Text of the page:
Holsum Bakeries, Inc. v. General Baking Company, 228 F. Supp. 962 (E.D. La. 1964)

US District Court for the Eastern District of Louisiana - 228 F. Supp. 962 (E.D. La. 1964)
April 23, 1964

228 F. Supp. 962 (1964)

HOLSUM BAKERIES, INC.
v.
GENERAL BAKING COMPANY.

Civ. A. No. 14413.

United States District Court E. D. Louisiana, New Orleans Division.

April 23, 1964.

J. Mort Walker, Jr., and Charles Rosen, II, Jones, Walker, Waechter, Poitevent, Carrere & Denegre, New Orleans, La., for plaintiff.

Stephen B. Lemann, B. P. Sullivan, Jr., and Richard P. Wolfe, Monroe & Lemann, New Orleans, La., for defendant.

FRANK B. ELLIS, District Judge.

This matter originated in the Civil District Court for the Parish of Orleans, Louisiana, as a Petition for a Writ of Injunction, on March 26, 1964. Defendant removed the action to this court under 28 U.S.C.A. § 1441(a) on April 3, 1964, and it was heard on motion of plaintiff *963 for preliminary injunction, Federal Rules of Civil Procedure, Rule 65, 28 U.S.C.A. The following facts give rise to this controversy.

Both parties are bakeries in the City of New Orleans. On November 16, 1963, plaintiff acquired the bakery facilities and routes formerly owned and operated by the Ward Baking Company. Ward granted plaintiff the right to use its trademark "Tip-Top" for a period of six months from the date of the sale.

On November 19, plaintiff made its final decision that after the expiration of the six-month period it would use "Mrs. Carl's" for its trademark. Plaintiff selected April 6, 1964, as the date of first sale of its "Mrs. Carl's" bread, such initial date being known in the trade as the "break" or "breaking of the campaign", and had planned to commence the sale of Mrs. Carl's bread in a blue gingham wrapper.

On March 25 plaintiff learned that defendant intended to commence the distribution, on the following day, of "Mrs. Colton's" bread in New Orleans. Plaintiff notified defendant that it intended to take every possible means to protect the trademark "Mrs. Carl's" from infringement, accelerated its activities and both products reached the market simultaneously.

Plaintiff moves this court for a preliminary injunction restraining defendant from unfairly competing with plaintiff by using the tradename "Mrs. Carlton's", or any tradename deceptively similar to plaintiff's tradename "Mrs. Carl's". Both parties agree that the Lanham Act, 15 U.S.C.A. § 1051 et seq. is inapplicable and that the law of Louisiana governs.

During the hearing of the matter it was indicated that one Bert Hall, formerly a sales manager in plaintiff's corporate structure, defected to defendant taking with him a knowledge of all of plaintiff's proposed plans for its "Mrs. Carl's" bread. Thus it would be apparent, if such were the case, that the transactions leading to the production of defendant's "Mrs. Carlton's" bread was fraught with overtones of questionable trade practices.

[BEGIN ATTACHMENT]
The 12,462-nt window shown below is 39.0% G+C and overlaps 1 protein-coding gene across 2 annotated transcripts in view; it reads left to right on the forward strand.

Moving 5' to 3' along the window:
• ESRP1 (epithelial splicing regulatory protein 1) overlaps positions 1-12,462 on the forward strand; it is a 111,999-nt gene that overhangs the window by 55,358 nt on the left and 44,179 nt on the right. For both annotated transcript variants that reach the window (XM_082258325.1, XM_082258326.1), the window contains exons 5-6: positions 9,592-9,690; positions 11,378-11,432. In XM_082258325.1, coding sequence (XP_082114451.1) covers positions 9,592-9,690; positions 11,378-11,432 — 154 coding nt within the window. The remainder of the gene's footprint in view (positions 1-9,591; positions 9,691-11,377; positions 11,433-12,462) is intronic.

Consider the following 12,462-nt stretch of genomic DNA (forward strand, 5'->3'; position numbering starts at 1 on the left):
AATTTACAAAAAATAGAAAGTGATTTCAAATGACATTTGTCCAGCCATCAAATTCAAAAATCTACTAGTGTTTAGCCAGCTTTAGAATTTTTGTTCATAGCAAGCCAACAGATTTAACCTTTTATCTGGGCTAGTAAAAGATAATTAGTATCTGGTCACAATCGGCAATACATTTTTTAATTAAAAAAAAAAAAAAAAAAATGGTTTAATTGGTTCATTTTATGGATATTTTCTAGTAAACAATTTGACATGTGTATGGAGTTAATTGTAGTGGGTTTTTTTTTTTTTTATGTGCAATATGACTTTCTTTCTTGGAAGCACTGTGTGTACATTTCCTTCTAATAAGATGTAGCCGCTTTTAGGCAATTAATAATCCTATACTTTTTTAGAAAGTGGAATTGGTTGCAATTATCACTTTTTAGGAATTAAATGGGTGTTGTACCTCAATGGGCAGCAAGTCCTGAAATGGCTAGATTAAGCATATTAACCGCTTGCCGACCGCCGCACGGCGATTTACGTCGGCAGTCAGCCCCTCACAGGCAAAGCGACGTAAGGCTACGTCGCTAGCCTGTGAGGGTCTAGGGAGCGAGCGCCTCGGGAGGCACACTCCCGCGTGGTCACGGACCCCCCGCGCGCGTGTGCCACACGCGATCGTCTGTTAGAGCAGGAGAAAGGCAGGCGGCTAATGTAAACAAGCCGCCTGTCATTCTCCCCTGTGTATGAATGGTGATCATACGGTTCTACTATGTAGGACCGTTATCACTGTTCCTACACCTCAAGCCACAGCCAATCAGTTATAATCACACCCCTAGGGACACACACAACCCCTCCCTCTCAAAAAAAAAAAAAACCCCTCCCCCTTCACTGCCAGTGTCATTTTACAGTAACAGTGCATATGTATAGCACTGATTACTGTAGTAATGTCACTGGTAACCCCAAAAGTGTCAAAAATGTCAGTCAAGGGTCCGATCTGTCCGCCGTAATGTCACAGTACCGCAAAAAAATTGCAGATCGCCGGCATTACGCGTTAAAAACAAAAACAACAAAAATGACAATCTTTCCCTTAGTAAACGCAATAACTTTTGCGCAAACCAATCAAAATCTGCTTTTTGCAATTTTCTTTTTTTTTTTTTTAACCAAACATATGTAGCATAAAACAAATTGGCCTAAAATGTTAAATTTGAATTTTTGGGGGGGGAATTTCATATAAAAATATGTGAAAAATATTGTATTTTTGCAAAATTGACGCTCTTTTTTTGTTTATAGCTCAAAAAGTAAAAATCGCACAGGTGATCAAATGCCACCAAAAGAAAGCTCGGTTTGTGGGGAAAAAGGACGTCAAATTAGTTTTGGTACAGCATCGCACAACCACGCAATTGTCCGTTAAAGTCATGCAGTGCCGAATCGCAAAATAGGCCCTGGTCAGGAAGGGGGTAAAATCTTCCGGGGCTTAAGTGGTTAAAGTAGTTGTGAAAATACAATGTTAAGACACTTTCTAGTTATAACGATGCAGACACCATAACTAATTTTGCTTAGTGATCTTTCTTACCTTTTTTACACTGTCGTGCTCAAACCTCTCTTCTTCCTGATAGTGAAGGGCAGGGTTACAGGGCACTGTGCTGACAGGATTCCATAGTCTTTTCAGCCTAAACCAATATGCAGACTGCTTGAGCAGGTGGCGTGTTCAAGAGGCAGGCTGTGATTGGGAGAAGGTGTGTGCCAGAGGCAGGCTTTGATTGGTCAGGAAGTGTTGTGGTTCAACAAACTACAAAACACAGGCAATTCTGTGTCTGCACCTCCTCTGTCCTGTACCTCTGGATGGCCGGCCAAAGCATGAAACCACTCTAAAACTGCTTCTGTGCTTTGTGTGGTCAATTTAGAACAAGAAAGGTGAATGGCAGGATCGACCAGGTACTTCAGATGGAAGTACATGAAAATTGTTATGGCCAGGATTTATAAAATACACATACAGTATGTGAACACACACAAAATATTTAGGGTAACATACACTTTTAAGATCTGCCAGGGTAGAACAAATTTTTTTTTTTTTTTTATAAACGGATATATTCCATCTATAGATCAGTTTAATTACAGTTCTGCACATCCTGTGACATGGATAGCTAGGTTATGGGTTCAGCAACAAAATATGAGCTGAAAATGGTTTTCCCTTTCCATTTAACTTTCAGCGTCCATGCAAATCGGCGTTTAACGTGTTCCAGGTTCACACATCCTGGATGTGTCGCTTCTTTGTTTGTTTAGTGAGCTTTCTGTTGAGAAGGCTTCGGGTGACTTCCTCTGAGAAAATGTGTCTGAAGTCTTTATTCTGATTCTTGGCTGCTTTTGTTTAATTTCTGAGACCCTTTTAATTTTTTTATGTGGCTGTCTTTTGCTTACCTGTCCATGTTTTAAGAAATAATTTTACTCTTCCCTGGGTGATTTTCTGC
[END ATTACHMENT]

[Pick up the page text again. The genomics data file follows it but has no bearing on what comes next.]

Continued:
If such were the case, this court would be prone to grant the injunction prayed for, based solely upon ethical and moral considerations, but in Louisiana, there is positive written law to be applied and this court is, perforce, dominated by such and must determine the application for preliminary injunction on that law alone. Erie Railroad Company v. Tompkins, 304 U.S. 64, 58 S. Ct. 817, 82 L. Ed. 1188.

In Louisiana, infringement is use without the consent of the registrant of a colorable imitation of a trademark in connection with the sale of any goods which is likely to cause confusion or mistake or to deceive as to the source or origin of such goods, LSA-R.S. 51:222. "Used" as defined in the Louisiana Trade Marks and Trade Names Act, occurs when a trademark "is placed in any manner on the goods or their containers or on the tags or labels affixed thereto and such goods are sold or otherwise distributed in this state," LSA-R.S. 51:211 (E) (Italics supplied).

The evidence revealed that defendant's product was marketed on March 26, 1964, simultaneously with plaintiff's and that while plaintiff's trademark had been registered, it had not been "used" prior to that time. Therefore, the dispositive question is not who is first to the courthouse, but rather, who is first to the market place. It is a race to the market place. "When two or more persons use the same trademark, that person who first affixes the designation to goods as his trademark and so sells them is entitled to its exclusive use," Restatement of Torts, Section 717, Comment f. The application of this rule should follow a fortiori in cases involving not the same trademark but similar trademarks. See Gallo v. Safeway Brake Shops, Inc., of La., La.App., 140 So. 2d 912, and authorities cited therein.

Thus the Court has no alternative but to decline the motion for a preliminary injunction.

So ordered.